The new Frontline Books series offers great images, concise insightful text, at a low price. The Battle of Midway was the start of the fight back that destroyed the Japanese navy and its aviation, ending in Japanese defeat. – Very Highly Recommended.
NAME: Images Of War, Battle Of Midway, America's Decisive Strike In The Pacific In WWII FILE: R3045 AUTHOR: John Grehan PUBLISHER: frontline books, Pen & Sword BINDING: soft back PRICE: £14.99 GENRE: Non Fiction SUBJECT: WWII, World War II, World War 2, World War Two, Second World War, Pacific Theatre, USN, USMC, Japanese, carrier fleets, carrier task groups, naval aviation, dive bombers, fighters, torpedo planes, carriers, escorts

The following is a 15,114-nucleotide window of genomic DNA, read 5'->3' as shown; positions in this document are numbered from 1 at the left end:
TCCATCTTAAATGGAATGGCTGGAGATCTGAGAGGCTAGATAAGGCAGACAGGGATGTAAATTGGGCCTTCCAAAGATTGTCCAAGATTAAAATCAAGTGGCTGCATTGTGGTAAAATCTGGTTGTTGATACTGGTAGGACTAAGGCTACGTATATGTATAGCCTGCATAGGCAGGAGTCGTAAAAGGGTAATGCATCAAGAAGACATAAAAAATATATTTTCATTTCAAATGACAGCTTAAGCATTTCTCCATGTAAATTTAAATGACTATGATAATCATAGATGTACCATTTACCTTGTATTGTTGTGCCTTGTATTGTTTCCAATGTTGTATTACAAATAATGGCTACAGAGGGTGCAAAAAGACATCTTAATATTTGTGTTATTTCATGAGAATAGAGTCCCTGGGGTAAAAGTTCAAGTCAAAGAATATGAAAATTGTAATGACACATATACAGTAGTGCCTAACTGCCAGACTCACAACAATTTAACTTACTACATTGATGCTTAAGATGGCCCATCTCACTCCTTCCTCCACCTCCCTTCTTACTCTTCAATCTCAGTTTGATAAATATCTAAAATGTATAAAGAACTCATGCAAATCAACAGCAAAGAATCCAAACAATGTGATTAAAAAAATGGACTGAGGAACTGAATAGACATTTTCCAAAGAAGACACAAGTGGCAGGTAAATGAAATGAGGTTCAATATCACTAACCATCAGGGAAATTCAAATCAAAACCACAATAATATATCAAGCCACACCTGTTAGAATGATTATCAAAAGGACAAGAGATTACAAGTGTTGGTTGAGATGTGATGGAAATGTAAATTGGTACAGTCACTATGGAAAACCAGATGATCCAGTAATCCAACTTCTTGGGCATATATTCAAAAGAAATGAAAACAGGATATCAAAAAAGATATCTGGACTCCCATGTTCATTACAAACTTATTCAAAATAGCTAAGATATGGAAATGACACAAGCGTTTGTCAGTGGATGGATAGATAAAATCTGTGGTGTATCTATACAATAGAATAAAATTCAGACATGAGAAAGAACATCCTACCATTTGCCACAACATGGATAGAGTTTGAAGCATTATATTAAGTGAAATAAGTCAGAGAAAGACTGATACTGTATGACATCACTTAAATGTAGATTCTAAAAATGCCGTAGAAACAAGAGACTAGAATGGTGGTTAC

IMAGE: B3045.jpg BUYNOW: tinyurl.com/srsmagj PAGES: 164 LINKS: DESCRIPTION: The new Frontline Books series offers great images, concise insightful text, at a low price. The Battle of Midway was the start of the fight back that destroyed the Japanese navy and its aviation, ending in Japanese defeat. – Very Highly Recommended. The US Navy and US Marine Corps started war with Japan at a disadvantage in aircraft. The Japanese Zero fighter was an agile, light, long range naval aircraft, superior to aircraft in US service. That continued to be true technically for the rest of the war. US naval aviation had concentrated on rugged aircraft with armour and .50 calibre machine guns. The Wildcat was effective in the Atlantic because it was operating in an environment that demanded armour, heavy gun armament, with larger ammunition capacity. In the Pacific, US naval aviators had to learn to maximise on the attributes of their machines, concentrate on the Zero's weaknesses, and reduce the number of skilled Japanese naval aviators. The Battle of Midway proved the new approach to be effective. After Midway the Hellcat and Corsair closed the performance gap on the Zero without sacrificing protection, ruggedness and gun power. These new aircraft also benefited greatly from the reduction of skilled Japanese pilots, with new replacements arriving at Japanese squadrons with limited flying hours. As with the Wildcat, the later aircraft were produced in greater numbers by a war production system far in advance of any Japanese capability. At Midway, the battle was a triumph for US code breakers. The US carriers arrived without the Japanese realizing until it was too late. The Japanese code had been broken before the development of their attack on Midway and code breakers used this capability to advise the naval commanders of the Japanese plans. This resulted in casualties on Midway that had been planned for and which diverted Japanese attention away from the carriers. The US also managed to field a larger carrier force because of emergency work to repair battle damage, particularly to the Yorktown, and the allocation of a full complement of aircraft. These advantages were further strengthened by a reconnaissance screen of Catalina flying boats to spot the Japanese warships and report position, course and speed. That allowed the Americans to fly off their aircraft close to extreme range. The slow torpedo bombers proved easy targets for the Zeros, but the dive bombers and fighter escorts succeeded in cutting through the defences and hitting Japanese carriers that had their decks full of aircraft being fuelled and rearmed. Many US aircraft were lost not to enemy action but to fuel running out before they could return to their carriers. The action of US submarines in rescuing downed pilots meant that losses were much less dramatic because US production could soon replace the lost aircraft. The Japanese however lost pilots and planes, with their carrier force being seriously depleted, losses which Japanese naval aviation was never to recover from. The selection of images in this book is excellent, supported by clear action charts. There are very many illustrations, but there is also good text, well-searched and presented concisely to make this a must-buy book.